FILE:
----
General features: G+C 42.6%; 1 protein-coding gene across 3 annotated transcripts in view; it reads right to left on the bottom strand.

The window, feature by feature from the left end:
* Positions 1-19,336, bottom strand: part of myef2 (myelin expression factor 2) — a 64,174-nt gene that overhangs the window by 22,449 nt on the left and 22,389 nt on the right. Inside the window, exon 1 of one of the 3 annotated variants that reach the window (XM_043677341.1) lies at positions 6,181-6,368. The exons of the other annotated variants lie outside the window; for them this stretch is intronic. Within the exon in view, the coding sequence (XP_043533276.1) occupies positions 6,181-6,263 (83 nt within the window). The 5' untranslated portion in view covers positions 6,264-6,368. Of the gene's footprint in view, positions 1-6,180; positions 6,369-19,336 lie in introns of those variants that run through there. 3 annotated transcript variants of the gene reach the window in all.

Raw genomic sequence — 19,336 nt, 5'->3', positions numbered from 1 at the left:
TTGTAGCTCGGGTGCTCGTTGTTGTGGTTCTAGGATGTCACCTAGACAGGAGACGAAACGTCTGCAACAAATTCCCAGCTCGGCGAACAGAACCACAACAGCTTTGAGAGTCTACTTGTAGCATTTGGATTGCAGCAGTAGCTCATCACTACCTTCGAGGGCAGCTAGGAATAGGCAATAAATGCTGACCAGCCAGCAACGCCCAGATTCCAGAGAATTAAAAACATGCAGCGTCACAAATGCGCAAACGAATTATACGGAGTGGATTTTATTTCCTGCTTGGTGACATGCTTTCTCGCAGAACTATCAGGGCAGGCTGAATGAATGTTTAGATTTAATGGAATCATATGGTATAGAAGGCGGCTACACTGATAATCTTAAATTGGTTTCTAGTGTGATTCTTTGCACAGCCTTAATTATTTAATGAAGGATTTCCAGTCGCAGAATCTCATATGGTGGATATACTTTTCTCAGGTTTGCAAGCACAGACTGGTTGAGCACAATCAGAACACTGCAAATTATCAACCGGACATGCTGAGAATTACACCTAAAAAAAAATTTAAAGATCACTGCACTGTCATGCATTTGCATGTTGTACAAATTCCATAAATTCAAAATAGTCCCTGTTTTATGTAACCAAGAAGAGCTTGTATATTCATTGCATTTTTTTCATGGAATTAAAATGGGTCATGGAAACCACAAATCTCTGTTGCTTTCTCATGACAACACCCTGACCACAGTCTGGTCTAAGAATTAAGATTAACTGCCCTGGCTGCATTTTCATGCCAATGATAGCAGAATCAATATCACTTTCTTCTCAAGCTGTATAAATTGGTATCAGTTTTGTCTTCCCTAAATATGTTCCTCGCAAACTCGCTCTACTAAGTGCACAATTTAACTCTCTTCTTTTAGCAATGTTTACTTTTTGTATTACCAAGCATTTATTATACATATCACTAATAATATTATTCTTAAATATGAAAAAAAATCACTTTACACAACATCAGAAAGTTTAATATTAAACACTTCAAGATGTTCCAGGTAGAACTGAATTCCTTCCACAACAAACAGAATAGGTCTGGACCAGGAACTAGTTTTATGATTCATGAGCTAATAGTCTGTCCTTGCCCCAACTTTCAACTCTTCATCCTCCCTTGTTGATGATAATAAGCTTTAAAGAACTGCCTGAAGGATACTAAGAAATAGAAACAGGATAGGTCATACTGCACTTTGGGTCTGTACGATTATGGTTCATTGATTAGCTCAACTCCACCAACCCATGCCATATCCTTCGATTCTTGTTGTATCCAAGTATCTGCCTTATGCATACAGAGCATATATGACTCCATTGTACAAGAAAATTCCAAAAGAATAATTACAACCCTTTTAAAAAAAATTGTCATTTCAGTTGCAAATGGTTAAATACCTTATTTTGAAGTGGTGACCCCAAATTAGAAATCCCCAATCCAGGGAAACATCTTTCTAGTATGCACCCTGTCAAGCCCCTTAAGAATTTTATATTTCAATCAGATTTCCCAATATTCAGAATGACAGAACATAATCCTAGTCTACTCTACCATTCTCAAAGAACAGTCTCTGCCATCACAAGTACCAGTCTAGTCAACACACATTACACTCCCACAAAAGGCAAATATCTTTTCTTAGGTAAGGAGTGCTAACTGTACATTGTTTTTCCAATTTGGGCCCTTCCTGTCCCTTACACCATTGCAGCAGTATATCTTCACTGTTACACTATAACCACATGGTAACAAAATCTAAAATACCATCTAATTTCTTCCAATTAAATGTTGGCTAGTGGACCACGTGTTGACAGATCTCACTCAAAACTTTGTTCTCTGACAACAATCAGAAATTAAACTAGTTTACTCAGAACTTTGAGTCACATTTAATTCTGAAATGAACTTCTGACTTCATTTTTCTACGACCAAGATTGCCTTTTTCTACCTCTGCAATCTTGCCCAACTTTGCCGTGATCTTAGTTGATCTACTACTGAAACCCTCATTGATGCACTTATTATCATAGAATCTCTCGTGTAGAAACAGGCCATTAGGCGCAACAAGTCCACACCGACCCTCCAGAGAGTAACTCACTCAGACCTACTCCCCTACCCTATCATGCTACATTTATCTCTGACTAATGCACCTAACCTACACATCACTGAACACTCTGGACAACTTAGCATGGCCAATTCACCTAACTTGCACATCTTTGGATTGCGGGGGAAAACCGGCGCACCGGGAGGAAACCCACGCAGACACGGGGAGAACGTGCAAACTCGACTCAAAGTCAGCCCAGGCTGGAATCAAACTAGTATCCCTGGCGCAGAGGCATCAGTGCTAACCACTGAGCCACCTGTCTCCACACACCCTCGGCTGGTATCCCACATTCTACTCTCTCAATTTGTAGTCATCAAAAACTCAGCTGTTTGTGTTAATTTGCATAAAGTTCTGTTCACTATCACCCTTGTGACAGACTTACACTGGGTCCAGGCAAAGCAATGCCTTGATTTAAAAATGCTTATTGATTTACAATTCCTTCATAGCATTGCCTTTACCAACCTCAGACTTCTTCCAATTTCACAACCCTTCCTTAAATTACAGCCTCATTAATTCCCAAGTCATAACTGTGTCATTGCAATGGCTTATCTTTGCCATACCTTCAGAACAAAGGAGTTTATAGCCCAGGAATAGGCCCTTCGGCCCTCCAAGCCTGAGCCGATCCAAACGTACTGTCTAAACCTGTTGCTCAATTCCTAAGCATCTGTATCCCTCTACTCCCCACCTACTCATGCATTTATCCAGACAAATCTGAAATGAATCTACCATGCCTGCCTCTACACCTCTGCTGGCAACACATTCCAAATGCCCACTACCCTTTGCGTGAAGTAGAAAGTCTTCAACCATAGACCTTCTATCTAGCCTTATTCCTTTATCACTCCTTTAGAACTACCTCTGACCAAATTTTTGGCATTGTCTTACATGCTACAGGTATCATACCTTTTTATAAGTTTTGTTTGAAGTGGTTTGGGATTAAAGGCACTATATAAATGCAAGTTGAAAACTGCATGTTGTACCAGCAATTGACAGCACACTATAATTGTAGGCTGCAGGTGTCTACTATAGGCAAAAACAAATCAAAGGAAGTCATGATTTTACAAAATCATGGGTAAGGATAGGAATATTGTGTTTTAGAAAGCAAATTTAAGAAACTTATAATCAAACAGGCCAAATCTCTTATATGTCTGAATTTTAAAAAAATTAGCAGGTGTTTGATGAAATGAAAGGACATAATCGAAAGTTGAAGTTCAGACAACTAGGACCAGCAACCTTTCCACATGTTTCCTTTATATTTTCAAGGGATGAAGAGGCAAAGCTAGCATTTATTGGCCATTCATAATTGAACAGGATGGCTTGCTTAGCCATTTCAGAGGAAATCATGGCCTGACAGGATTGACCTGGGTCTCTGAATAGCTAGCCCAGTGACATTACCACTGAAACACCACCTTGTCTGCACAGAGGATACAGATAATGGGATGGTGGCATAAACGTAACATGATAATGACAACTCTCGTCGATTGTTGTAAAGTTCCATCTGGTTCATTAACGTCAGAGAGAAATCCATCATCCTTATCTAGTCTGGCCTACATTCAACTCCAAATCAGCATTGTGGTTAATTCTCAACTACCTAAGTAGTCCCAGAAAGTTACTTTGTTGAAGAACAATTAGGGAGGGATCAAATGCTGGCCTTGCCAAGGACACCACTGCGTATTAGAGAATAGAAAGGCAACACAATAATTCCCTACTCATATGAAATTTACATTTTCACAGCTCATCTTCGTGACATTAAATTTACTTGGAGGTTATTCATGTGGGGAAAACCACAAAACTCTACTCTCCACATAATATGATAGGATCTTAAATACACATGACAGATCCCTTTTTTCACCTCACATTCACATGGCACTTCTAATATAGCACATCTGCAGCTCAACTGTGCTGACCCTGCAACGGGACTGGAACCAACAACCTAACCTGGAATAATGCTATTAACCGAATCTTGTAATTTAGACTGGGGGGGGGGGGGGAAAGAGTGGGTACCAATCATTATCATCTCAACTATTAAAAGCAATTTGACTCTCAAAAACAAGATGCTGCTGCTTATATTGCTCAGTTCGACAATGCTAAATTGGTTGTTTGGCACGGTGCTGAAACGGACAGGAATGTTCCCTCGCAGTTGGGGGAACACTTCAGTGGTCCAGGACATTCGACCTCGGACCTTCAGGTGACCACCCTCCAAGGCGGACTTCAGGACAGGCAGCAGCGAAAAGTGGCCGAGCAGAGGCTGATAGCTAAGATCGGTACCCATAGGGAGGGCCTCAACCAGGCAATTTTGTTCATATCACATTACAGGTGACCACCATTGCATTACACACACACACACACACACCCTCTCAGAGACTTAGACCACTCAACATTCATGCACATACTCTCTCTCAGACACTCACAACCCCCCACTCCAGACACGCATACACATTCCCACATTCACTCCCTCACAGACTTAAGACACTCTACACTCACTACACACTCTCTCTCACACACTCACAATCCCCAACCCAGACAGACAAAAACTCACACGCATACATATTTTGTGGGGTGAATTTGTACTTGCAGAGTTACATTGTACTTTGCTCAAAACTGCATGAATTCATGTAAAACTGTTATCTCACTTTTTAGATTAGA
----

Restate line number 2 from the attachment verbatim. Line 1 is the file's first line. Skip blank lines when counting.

The window, feature by feature from the left end: